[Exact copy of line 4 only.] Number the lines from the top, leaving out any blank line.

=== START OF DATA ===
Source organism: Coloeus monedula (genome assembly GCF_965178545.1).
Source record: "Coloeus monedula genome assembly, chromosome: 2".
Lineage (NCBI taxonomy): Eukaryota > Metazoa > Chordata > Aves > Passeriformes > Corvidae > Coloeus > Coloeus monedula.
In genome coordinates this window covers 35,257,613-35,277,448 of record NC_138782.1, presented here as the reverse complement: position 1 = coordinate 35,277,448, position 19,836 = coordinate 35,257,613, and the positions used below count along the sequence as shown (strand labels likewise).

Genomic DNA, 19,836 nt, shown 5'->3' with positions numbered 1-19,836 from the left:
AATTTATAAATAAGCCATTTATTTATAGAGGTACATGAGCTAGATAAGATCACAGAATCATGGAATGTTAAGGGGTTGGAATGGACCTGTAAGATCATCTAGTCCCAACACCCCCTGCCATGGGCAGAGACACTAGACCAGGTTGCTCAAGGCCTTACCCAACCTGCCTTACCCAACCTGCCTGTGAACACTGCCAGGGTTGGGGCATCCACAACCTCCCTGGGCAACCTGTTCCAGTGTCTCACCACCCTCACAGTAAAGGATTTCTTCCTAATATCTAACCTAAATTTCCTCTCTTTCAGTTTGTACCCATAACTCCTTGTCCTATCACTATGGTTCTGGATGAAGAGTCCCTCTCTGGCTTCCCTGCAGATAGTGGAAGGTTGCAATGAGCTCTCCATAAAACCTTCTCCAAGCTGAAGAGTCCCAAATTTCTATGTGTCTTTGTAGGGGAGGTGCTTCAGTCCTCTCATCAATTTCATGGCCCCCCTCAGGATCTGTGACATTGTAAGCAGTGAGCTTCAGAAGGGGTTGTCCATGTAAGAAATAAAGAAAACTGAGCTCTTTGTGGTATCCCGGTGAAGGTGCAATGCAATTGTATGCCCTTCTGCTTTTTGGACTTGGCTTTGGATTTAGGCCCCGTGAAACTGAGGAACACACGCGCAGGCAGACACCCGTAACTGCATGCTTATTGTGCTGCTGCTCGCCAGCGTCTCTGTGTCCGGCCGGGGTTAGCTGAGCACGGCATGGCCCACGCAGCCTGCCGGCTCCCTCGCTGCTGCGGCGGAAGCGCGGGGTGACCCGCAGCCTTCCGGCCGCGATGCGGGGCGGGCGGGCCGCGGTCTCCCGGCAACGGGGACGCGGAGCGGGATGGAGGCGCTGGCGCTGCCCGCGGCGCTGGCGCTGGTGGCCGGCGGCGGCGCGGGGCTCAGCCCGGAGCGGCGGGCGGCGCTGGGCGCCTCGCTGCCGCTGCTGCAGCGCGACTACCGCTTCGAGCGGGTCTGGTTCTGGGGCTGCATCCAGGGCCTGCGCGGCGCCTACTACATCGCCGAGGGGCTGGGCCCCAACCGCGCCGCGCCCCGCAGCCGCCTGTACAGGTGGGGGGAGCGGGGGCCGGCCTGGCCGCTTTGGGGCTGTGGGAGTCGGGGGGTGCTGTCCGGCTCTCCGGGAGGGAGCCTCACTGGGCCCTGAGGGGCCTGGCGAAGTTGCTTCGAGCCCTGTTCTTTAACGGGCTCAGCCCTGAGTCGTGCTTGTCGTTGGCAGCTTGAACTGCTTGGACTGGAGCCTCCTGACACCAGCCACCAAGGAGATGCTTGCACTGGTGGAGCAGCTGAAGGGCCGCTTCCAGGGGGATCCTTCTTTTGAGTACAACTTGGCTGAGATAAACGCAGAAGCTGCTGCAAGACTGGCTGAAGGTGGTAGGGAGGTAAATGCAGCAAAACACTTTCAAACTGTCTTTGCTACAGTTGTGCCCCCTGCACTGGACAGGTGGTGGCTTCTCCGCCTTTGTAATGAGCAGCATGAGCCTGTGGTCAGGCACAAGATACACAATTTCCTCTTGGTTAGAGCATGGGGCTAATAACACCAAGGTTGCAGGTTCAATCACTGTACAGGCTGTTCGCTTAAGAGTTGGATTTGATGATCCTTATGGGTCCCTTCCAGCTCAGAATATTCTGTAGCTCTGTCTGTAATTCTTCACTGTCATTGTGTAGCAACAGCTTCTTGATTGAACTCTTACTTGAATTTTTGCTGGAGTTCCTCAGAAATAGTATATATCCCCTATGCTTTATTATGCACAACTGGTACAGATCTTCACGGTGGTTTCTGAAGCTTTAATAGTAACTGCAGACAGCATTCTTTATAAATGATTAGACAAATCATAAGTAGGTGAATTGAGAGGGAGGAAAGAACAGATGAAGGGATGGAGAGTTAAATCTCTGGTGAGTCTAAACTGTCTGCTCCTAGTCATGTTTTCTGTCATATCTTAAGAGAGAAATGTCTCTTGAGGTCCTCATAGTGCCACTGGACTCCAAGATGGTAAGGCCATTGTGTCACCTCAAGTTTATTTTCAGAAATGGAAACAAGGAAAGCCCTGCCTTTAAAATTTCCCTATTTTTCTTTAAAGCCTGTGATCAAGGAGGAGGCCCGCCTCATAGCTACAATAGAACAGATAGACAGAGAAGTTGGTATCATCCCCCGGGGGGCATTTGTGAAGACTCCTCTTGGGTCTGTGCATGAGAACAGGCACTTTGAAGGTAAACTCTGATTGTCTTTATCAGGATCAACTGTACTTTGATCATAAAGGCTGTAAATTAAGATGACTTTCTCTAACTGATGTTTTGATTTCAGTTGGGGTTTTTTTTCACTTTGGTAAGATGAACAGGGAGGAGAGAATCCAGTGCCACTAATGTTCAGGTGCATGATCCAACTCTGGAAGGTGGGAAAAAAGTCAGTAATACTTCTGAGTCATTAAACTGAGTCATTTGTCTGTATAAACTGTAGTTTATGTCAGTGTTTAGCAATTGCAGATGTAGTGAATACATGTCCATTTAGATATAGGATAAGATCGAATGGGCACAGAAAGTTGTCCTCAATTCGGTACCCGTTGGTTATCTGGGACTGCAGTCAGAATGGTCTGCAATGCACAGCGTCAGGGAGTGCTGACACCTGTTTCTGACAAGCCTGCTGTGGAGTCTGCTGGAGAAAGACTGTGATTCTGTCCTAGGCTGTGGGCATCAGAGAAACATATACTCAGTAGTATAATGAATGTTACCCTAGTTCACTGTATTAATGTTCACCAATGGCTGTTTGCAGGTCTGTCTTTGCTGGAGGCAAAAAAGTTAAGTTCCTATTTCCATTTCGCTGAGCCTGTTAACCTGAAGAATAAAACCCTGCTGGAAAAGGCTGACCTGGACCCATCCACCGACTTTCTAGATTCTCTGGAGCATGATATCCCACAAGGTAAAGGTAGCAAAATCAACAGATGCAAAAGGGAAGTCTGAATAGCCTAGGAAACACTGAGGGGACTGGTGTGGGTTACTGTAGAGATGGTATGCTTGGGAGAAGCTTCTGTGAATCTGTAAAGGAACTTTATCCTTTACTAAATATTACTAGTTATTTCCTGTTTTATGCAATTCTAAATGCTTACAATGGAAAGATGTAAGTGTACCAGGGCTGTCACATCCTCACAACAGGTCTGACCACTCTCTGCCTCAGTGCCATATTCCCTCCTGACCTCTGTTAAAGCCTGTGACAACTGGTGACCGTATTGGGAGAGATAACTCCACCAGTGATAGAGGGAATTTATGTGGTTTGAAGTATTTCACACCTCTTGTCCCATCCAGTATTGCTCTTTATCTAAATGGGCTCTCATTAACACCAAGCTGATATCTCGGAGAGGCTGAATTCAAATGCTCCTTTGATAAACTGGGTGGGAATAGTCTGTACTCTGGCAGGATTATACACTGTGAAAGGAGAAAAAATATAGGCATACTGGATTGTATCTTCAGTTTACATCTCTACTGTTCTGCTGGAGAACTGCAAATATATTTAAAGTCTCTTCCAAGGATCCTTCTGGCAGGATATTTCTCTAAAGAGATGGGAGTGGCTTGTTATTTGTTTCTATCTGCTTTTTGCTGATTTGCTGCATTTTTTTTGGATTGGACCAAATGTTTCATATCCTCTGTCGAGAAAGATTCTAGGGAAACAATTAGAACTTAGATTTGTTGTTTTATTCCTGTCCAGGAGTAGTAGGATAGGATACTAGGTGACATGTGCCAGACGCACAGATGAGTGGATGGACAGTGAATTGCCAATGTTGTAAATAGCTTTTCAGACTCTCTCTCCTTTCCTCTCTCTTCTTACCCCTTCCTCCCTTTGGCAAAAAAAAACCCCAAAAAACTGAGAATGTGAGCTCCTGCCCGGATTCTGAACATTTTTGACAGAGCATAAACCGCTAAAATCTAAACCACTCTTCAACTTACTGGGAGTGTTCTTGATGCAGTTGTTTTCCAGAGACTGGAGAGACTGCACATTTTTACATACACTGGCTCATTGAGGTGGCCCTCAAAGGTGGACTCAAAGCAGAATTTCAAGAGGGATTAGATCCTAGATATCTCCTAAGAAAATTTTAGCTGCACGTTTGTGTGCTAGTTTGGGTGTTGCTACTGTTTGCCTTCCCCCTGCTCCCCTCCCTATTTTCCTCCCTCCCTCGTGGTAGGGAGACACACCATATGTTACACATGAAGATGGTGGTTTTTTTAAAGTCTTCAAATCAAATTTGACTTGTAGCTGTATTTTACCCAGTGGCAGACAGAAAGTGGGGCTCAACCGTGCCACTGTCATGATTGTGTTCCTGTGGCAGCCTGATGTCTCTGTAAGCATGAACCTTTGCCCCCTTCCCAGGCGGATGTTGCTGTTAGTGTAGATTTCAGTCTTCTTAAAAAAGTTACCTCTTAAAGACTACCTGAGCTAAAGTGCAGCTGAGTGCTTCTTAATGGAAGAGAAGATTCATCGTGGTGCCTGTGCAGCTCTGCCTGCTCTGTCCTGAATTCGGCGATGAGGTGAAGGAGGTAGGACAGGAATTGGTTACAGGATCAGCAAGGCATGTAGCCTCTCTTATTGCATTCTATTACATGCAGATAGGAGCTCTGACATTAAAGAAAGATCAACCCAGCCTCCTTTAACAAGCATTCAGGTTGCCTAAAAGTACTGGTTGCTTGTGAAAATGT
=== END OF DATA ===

In genome coordinates this window covers 35,257,613-35,277,448 of record NC_138782.1, presented here as the reverse complement: position 1 = coordinate 35,277,448, position 19,836 = coordinate 35,257,613, and the positions used below count along the sequence as shown (strand labels likewise).